Small talk is tough, both in practice and in principle. No one likes pointless conversation, but meeting new people is worthwhile, and networking is a valuable activity. So what do you do when you hate making small talk? According to Hannah Morgan, don't bother -- ask questions instead. It's the fastest way to a real conversation.
Photo by David Goehring.
We've shared several ways to make small talk easier, but the secret to better small talk is to talk less and ask more questions. After all, if the goal is to have real, meaningful conversations with people, skip talking about the weather and the scripted one-liners. Here's what she suggests:
Last night I was watching TV with my kids and got caught up in Good Luck Charlie, a silly PG sitcom. In last night's episode, 10 year old Gabe asks his mum how to talk to a girl he likes. He was so concerned about what he was going to say, he couldn't put his words together when talking with the girl. In the mum's infinite wisdom, she eventually suggested he try to learn about her, "ask her questions and see if you have anything in common." After this advice, he asked the girl good open ended questions. "Tell me about your family" and followed that up with "tell me more!". This is the short summary, and to be honest, I didn't make it to the end of the show, so I am not sure how this ended up.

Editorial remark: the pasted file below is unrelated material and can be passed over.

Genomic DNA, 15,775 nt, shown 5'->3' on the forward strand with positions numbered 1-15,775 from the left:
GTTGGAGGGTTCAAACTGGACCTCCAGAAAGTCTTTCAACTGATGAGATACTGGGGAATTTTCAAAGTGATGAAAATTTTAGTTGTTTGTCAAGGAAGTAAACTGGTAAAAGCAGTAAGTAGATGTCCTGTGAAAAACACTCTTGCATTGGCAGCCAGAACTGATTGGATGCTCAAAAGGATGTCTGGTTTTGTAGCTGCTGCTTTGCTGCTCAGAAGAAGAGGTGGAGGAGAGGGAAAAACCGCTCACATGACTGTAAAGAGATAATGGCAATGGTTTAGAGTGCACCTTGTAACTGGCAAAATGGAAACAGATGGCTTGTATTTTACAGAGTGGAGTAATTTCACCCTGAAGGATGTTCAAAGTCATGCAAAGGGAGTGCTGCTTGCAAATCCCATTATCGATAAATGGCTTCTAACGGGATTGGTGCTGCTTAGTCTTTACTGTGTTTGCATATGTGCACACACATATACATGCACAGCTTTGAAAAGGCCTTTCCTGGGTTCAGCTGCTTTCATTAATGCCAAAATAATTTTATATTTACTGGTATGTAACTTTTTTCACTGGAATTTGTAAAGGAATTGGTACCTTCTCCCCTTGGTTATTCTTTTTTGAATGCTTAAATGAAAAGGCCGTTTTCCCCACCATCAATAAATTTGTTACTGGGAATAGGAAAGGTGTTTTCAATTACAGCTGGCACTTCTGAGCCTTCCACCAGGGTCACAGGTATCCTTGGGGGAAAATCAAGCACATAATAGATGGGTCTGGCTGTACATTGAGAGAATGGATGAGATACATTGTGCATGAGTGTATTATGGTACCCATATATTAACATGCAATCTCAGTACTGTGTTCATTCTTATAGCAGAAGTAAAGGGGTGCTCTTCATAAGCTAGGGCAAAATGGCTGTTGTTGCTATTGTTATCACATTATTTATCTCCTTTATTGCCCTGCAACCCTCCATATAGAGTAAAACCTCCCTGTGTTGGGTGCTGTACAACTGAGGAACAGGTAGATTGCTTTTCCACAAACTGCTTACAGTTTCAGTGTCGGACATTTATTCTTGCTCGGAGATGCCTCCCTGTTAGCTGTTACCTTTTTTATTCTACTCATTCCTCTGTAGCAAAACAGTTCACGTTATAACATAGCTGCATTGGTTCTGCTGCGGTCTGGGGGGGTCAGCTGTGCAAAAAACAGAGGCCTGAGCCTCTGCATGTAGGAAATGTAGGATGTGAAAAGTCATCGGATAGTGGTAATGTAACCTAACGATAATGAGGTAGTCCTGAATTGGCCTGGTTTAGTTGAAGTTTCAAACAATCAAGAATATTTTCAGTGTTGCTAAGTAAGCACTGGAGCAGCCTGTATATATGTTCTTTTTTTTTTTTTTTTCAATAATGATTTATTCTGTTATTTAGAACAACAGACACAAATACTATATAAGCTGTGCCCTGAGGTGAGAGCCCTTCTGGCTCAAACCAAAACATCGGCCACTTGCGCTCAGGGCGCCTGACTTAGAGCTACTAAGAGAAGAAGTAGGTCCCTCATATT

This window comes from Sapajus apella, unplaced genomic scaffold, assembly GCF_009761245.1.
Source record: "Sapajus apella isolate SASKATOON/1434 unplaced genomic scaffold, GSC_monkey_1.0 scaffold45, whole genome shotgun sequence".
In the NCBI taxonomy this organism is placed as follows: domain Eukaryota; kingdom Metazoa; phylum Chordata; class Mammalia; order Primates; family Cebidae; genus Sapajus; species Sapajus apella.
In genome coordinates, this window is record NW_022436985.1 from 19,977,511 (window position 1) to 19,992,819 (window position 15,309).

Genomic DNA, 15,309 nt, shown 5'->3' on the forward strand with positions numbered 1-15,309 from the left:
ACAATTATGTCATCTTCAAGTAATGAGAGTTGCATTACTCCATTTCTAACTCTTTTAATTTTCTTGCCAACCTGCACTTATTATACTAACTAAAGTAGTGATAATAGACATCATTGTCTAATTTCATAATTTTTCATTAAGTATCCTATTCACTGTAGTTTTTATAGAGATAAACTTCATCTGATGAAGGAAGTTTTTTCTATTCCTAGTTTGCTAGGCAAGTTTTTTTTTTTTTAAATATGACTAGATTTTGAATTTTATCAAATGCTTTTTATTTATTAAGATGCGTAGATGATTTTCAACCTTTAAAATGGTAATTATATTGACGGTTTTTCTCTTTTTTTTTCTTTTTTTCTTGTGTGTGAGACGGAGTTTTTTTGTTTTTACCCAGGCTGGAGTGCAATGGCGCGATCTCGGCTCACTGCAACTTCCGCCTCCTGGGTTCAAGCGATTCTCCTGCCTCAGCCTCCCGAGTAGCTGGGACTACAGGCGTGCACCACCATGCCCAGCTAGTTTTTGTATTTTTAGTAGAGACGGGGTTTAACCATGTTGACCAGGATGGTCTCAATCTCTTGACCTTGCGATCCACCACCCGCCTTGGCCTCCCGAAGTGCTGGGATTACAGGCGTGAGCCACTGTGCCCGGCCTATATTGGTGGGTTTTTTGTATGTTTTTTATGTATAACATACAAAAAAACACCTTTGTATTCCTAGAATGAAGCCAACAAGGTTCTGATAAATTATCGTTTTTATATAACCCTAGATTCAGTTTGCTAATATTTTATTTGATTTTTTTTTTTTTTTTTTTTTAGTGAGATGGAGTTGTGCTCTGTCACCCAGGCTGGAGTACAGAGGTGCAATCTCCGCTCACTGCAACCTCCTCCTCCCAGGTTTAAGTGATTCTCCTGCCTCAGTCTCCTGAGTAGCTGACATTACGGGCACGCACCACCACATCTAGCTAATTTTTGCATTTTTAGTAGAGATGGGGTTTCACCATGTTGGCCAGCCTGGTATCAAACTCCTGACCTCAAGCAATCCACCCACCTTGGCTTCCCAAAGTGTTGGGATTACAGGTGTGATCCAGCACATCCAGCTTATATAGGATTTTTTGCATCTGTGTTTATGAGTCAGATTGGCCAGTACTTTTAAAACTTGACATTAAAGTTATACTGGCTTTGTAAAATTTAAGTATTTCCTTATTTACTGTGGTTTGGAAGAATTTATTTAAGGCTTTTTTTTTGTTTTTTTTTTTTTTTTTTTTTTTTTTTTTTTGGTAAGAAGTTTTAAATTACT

Finding something in common with someone can instantly start a great conversation. It isn't about spewing information about yourself or being witty. Let the other person do the speaking. This is about being a good listener.
Obviously, this has networking and interviewing application. Not just in job search, but in managing your future. Building relationships along the way is the best employment insurance you can have!
There's more utility here than you might think -- sure, it might seem like common sense that the best way to actually converse with people is to find a common interest and talk about that, but as someone who's easily drained in large groups, I find that I'm happier listening to the stories that other people tell than I am talking about myself. Once the conversation really gets going, then I may jump in and engage, but you can learn a lot about someone just by being genuine and interested in what they have to say -- and people will appreciate you for it.
Hate Making Small Talk? Ask Questions [Career Sherpa]